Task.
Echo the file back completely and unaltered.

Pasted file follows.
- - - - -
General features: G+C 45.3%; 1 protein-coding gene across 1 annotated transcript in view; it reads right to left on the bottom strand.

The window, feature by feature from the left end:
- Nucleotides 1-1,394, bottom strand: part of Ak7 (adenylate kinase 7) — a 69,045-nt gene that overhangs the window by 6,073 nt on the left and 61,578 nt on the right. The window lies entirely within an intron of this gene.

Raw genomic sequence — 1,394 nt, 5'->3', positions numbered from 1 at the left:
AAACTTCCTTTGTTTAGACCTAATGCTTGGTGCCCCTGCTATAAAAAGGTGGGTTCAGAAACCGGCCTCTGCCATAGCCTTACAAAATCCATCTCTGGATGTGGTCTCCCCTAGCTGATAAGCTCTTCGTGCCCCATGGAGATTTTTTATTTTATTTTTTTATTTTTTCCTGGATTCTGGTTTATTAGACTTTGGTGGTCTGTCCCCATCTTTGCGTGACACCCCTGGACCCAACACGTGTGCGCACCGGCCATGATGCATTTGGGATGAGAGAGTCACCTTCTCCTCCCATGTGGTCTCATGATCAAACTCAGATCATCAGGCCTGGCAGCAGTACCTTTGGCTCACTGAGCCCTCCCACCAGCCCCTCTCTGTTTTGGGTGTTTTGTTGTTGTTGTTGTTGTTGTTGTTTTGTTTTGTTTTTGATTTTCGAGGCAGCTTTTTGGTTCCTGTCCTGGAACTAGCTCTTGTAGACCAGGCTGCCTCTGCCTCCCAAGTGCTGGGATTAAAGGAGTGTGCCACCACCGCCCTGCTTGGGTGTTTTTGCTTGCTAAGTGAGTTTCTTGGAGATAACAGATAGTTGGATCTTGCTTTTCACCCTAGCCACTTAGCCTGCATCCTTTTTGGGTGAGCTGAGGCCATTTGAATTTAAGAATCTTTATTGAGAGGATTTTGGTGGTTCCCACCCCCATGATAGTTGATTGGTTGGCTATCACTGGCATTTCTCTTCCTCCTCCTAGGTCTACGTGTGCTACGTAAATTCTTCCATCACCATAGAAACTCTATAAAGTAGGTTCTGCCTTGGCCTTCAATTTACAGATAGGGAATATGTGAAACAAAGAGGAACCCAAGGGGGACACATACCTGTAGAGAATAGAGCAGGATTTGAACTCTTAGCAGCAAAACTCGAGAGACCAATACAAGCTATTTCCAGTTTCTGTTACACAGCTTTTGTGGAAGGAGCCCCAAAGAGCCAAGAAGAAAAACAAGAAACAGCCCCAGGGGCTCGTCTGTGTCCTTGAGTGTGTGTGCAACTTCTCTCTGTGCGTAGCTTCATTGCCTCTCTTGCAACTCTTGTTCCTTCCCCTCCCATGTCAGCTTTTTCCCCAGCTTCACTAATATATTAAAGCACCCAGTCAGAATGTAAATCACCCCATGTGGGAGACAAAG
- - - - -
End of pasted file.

General features: G+C 45.3%; 1 protein-coding gene across 1 annotated transcript in view; it reads right to left on the bottom strand.

The window, feature by feature from the left end:
- Nucleotides 1-1,394, bottom strand: part of Ak7 (adenylate kinase 7) — a 69,045-nt gene that overhangs the window by 6,073 nt on the left and 61,578 nt on the right. The window lies entirely within an intron of this gene.

Raw genomic sequence — 1,394 nt, 5'->3', positions numbered from 1 at the left:
AAACTTCCTTTGTTTAGACCTAATGCTTGGTGCCCCTGCTATAAAAAGGTGGGTTCAGAAACCGGCCTCTGCCATAGCCTTACAAAATCCATCTCTGGATGTGGTCTCCCCTAGCTGATAAGCTCTTCGTGCCCCATGGAGATTTTTTATTTTATTTTTTTATTTTTTCCTGGATTCTGGTTTATTAGACTTTGGTGGTCTGTCCCCATCTTTGCGTGACACCCCTGGACCCAACACGTGTGCGCACCGGCCATGATGCATTTGGGATGAGAGAGTCACCTTCTCCTCCCATGTGGTCTCATGATCAAACTCAGATCATCAGGCCTGGCAGCAGTACCTTTGGCTCACTGAGCCCTCCCACCAGCCCCTCTCTGTTTTGGGTGTTTTGTTGTTGTTGTTGTTGTTGTTGTTTTGTTTTGTTTTTGATTTTCGAGGCAGCTTTTTGGTTCCTGTCCTGGAACTAGCTCTTGTAGACCAGGCTGCCTCTGCCTCCCAAGTGCTGGGATTAAAGGAGTGTGCCACCACCGCCCTGCTTGGGTGTTTTTGCTTGCTAAGTGAGTTTCTTGGAGATAACAGATAGTTGGATCTTGCTTTTCACCCTAGCCACTTAGCCTGCATCCTTTTTGGGTGAGCTGAGGCCATTTGAATTTAAGAATCTTTATTGAGAGGATTTTGGTGGTTCCCACCCCCATGATAGTTGATTGGTTGGCTATCACTGGCATTTCTCTTCCTCCTCCTAGGTCTACGTGTGCTACGTAAATTCTTCCATCACCATAGAAACTCTATAAAGTAGGTTCTGCCTTGGCCTTCAATTTACAGATAGGGAATATGTGAAACAAAGAGGAACCCAAGGGGGACACATACCTGTAGAGAATAGAGCAGGATTTGAACTCTTAGCAGCAAAACTCGAGAGACCAATACAAGCTATTTCCAGTTTCTGTTACACAGCTTTTGTGGAAGGAGCCCCAAAGAGCCAAGAAGAAAAACAAGAAACAGCCCCAGGGGCTCGTCTGTGTCCTTGAGTGTGTGTGCAACTTCTCTCTGTGCGTAGCTTCATTGCCTCTCTTGCAACTCTTGTTCCTTCCCCTCCCATGTCAGCTTTTTCCCCAGCTTCACTAATATATTAAAGCACCCAGTCAGAATGTAAATCACCCCATGTGGGAGACAAAG